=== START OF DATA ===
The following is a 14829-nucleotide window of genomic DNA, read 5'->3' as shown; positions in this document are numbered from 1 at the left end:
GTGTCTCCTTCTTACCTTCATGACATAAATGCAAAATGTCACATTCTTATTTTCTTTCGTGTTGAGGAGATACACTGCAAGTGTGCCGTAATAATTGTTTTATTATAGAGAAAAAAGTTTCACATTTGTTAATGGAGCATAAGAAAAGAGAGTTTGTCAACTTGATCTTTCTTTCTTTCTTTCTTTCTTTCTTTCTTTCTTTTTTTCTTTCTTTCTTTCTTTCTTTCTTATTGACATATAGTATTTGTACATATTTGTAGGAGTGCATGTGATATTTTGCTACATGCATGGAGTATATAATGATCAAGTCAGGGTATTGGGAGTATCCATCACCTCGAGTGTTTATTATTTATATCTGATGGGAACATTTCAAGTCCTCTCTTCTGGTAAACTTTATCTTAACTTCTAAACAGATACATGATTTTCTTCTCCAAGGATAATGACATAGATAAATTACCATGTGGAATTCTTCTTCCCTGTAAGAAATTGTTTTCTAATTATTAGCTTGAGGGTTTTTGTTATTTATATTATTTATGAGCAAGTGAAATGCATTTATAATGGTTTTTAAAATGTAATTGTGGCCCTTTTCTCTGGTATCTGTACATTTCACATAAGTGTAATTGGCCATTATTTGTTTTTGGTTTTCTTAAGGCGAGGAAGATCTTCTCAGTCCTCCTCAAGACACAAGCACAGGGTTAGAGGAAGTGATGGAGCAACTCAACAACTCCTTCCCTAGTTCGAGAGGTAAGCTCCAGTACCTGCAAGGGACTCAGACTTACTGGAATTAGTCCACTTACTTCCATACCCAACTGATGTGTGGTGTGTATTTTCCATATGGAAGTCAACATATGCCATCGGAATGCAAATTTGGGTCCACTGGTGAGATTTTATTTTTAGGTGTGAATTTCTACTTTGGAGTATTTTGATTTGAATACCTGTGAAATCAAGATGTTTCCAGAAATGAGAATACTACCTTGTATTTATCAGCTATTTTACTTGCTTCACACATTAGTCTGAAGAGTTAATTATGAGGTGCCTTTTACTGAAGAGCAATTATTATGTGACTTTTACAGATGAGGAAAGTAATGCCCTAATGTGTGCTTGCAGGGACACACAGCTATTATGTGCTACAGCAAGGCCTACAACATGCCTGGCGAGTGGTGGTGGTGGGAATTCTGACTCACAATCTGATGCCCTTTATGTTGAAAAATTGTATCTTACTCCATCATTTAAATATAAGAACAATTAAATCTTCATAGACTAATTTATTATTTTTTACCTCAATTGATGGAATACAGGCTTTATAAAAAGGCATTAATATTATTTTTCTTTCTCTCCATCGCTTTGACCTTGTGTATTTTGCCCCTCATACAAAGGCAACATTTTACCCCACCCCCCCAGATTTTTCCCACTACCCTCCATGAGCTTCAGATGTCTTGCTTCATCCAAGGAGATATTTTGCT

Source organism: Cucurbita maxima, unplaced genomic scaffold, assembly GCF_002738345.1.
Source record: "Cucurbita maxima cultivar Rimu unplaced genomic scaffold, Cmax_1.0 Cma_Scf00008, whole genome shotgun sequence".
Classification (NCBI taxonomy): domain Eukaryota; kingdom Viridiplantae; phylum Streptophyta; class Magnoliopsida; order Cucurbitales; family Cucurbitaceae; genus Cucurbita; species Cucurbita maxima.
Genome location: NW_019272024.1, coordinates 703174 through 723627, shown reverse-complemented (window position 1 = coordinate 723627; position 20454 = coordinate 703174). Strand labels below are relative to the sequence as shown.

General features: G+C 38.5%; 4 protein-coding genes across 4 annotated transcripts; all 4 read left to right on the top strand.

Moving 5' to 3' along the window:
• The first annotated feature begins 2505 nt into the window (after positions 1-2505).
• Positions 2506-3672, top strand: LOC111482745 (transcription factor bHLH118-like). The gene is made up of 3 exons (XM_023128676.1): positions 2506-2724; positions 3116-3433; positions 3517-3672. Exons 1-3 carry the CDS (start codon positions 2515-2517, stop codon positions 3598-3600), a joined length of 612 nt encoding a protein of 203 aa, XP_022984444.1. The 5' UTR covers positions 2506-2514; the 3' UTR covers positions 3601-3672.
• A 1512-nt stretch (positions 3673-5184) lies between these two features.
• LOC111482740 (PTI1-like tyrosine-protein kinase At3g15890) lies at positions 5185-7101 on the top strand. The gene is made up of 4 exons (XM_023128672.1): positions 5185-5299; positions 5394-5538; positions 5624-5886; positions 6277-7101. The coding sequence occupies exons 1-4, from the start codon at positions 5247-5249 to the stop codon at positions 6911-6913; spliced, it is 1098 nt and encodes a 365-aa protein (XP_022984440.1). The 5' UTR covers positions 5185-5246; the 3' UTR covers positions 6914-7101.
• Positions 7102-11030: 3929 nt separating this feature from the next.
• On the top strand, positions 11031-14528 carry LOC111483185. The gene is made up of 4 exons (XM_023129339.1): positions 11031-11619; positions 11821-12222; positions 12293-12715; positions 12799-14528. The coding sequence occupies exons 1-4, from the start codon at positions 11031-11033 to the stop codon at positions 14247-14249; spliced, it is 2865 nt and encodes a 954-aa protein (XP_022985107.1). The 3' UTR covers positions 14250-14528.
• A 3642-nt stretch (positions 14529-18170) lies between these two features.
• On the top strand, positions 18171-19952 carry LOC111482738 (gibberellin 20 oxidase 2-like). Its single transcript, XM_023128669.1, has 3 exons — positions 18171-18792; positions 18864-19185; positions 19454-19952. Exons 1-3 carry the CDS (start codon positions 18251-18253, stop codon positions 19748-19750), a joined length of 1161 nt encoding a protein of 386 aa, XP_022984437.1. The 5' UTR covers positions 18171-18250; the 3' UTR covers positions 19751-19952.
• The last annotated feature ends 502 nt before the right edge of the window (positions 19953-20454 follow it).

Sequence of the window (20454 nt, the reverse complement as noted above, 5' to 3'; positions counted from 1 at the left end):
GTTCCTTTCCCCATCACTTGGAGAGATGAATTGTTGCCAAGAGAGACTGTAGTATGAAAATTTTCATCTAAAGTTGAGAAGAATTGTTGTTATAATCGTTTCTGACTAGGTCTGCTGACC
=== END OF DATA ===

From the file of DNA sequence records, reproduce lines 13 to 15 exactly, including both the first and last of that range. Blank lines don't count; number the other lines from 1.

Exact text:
• Positions 7102-11030: 3929 nt separating this feature from the next.
• On the top strand, positions 11031-14528 carry LOC111483185. The gene is made up of 4 exons (XM_023129339.1): positions 11031-11619; positions 11821-12222; positions 12293-12715; positions 12799-14528. The coding sequence occupies exons 1-4, from the start codon at positions 11031-11033 to the stop codon at positions 14247-14249; spliced, it is 2865 nt and encodes a 954-aa protein (XP_022985107.1). The 3' UTR covers positions 14250-14528.
• A 3642-nt stretch (positions 14529-18170) lies between these two features.